The only thing fake about the in-ring action of professional wrestling is that the outcome of the matches are scripted. Those who compete in sports entertainment put their bodies on the line each time they step out from behind the curtain, and they endure real physical pain whenever they take bumps on the mat or outside of the ring on unforgiving surfaces. Every body can only take so much before it begins to crumble, but some wrestlers who desire to continue to pursue or live the dream of being successful put their careers ahead of their own physical well-being, taking measures that ultimately shorten their lives.
Physical pain is not all that pro wrestlers have to deal with during and after their careers. Some individuals must also worry about serious brain injuries and trauma caused by unprotected shots to their heads. Such troublesome ailments can affect how a person thinks about himself, other people, and life in general, and they can even lead to suicidal thoughts and actions. Add in the emotional loss that comes from missing that high generated by thousands of paying customers living and dying with a wrestler's every move inside of a ring, and the psychological concerns for retired wrestlers are real.
There are wrestlers who fall on hard times and are able to, with the help of others, pick themselves up and have healthy and well-balanced lives outside of the business. Unfortunately, some are not so lucky. This includes stories of drug overdoses, the loss of limbs, and people taking their own lives for one reason or another. This piece kicks off with a wrestler who made international headlines when he committed an unthinkable crime, brutally murdering two members of his own family before he took his own life. That incident forever changed professional wrestling and World Wrestling Entertainment, and it led some fans to reconsider watching and following WWE.
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20 Chris Benoit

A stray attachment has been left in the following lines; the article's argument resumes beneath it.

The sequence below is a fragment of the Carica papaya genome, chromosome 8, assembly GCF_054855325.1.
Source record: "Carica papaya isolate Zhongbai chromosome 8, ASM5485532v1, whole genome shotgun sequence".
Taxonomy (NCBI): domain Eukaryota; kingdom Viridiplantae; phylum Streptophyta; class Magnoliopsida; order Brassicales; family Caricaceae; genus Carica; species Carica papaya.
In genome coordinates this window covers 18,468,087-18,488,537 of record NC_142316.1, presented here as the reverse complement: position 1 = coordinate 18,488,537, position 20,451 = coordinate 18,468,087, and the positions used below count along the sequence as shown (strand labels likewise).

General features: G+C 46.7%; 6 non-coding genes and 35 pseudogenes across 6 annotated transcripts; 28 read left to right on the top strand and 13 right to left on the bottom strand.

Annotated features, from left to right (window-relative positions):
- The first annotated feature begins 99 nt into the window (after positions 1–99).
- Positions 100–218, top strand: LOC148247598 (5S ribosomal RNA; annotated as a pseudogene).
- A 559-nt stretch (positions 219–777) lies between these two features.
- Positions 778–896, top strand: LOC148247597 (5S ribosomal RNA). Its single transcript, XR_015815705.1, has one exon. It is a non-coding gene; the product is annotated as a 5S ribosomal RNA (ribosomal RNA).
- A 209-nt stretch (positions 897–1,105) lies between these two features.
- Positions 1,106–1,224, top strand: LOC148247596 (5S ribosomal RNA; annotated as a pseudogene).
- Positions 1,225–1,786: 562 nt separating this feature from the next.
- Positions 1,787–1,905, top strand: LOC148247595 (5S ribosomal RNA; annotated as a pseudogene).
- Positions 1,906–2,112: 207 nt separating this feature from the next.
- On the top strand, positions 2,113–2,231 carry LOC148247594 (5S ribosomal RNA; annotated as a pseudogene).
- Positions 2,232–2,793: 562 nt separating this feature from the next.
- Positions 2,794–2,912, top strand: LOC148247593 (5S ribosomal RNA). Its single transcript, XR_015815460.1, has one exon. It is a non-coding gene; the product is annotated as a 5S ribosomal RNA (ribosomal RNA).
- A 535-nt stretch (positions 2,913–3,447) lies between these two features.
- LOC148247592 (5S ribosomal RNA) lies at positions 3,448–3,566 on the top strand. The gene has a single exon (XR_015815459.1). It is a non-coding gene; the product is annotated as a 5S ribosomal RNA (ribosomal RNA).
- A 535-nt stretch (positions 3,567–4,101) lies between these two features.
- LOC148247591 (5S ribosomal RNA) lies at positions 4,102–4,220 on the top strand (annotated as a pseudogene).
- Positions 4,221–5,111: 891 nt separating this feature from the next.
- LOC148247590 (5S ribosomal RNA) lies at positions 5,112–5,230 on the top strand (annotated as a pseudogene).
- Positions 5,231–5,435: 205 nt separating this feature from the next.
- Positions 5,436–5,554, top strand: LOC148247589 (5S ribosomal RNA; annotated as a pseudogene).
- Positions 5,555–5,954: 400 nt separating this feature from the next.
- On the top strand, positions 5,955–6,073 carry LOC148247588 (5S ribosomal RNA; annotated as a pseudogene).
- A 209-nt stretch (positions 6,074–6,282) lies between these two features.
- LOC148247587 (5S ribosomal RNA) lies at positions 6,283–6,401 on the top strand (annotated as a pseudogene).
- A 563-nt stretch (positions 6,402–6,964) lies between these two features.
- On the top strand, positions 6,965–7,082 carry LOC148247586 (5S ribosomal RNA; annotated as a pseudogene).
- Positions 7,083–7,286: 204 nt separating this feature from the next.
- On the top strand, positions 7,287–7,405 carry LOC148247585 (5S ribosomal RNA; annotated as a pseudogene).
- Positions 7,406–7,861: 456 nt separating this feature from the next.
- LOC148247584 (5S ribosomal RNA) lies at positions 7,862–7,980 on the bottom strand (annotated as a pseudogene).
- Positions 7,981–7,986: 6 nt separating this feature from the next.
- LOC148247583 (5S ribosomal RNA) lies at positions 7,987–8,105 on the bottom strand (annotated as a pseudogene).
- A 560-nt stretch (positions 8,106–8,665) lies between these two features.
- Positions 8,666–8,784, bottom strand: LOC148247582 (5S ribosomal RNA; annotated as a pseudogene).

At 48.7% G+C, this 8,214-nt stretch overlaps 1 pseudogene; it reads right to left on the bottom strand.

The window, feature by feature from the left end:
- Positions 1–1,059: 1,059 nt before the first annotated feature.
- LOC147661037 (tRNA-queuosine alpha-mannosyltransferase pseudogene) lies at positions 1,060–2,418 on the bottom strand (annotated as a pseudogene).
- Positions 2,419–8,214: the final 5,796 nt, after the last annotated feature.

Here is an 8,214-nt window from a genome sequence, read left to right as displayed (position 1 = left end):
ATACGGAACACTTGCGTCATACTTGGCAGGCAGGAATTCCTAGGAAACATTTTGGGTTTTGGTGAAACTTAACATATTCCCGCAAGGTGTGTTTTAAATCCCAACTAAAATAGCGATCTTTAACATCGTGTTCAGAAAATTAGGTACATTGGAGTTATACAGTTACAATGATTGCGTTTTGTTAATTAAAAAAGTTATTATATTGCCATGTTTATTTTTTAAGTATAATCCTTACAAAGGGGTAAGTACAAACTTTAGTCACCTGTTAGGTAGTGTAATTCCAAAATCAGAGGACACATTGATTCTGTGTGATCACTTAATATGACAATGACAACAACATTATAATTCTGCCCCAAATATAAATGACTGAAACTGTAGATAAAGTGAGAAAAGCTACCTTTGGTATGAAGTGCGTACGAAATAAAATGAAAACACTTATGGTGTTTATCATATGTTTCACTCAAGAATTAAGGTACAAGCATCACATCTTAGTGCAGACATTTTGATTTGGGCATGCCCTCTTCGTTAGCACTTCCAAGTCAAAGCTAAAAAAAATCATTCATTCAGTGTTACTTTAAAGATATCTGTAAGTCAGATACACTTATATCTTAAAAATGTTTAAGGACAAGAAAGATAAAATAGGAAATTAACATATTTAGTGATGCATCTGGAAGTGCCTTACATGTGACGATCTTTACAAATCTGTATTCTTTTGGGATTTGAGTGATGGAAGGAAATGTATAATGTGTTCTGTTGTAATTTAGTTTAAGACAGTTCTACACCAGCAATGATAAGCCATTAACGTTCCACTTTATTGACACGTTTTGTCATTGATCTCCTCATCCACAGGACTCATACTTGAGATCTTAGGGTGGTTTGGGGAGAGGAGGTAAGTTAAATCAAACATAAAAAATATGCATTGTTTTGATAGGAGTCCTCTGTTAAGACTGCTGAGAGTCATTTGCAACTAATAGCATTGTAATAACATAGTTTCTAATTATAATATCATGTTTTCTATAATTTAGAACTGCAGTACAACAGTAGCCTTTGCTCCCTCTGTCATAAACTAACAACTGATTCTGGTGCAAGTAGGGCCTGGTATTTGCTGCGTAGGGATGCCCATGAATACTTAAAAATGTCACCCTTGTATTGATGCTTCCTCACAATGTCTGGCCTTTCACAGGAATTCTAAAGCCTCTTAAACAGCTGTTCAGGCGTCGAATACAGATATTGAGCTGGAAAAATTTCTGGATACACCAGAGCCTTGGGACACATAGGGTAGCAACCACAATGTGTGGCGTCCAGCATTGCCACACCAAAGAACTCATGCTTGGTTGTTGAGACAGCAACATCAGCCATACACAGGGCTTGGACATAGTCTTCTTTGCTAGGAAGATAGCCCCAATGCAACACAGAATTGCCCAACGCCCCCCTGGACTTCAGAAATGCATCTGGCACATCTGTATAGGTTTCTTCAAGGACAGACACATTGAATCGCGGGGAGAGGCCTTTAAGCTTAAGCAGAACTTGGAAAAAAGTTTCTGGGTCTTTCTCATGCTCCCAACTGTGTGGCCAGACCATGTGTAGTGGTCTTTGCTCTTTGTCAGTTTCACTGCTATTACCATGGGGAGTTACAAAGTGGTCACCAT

It has been called the biggest story in the history of professional wrestling. Benoit was an active performer for WWE in the summer of 2007 when he returned home and, over the course of several days, brutally murdered his wife and then his child before hanging himself. Everything from accumulated brain damage caused by repeated concussions, to multiple marital disputes Benoit had with his wife over the years, to long-term steroid use have been linked with the tragedy, but there will likely never be a full explanation for what caused the wrestler to snap as he did. Benoit took the reasons that he committed those heinous acts to the grave.
19 Shawn Michaels
The Heartbreak Kid suffered a serious back injury during a match with the Undertaker at the 1998 Royal Rumble, one that kept him out of action for four years. It was during his off time that Michaels fell into heavy drug use, so much so that HBK has said in multiple interviews that he nearly passed away over that stretch of time. Michaels eventually defeated his demons and recovered from his injury, and, strengthened by newly-found religious beliefs, he returned to the ring in 2002. He is now happily retired following an extremely successful second stint with WWE, one that included some of the best matches of his career. Michaels is the ultimate feel-good story featured in this post.
18 Matt Osborne
Osborne is regarded as one of the most underrated performers of his time. The original Doink the Clown was highly skilled as an in-ring worker, and his ability to cut chilling promos on the mic sent goosebumps up and down the bodies of viewers. Drug addiction cost him what was to be the best job of his professional wrestling career, and that same issue is believed to have played a role in his untimely passing. Osborne was found dead in June of 2013, thought to be the victim of an accidental overdose. He was only 55 years old when his lifeless body was discovered.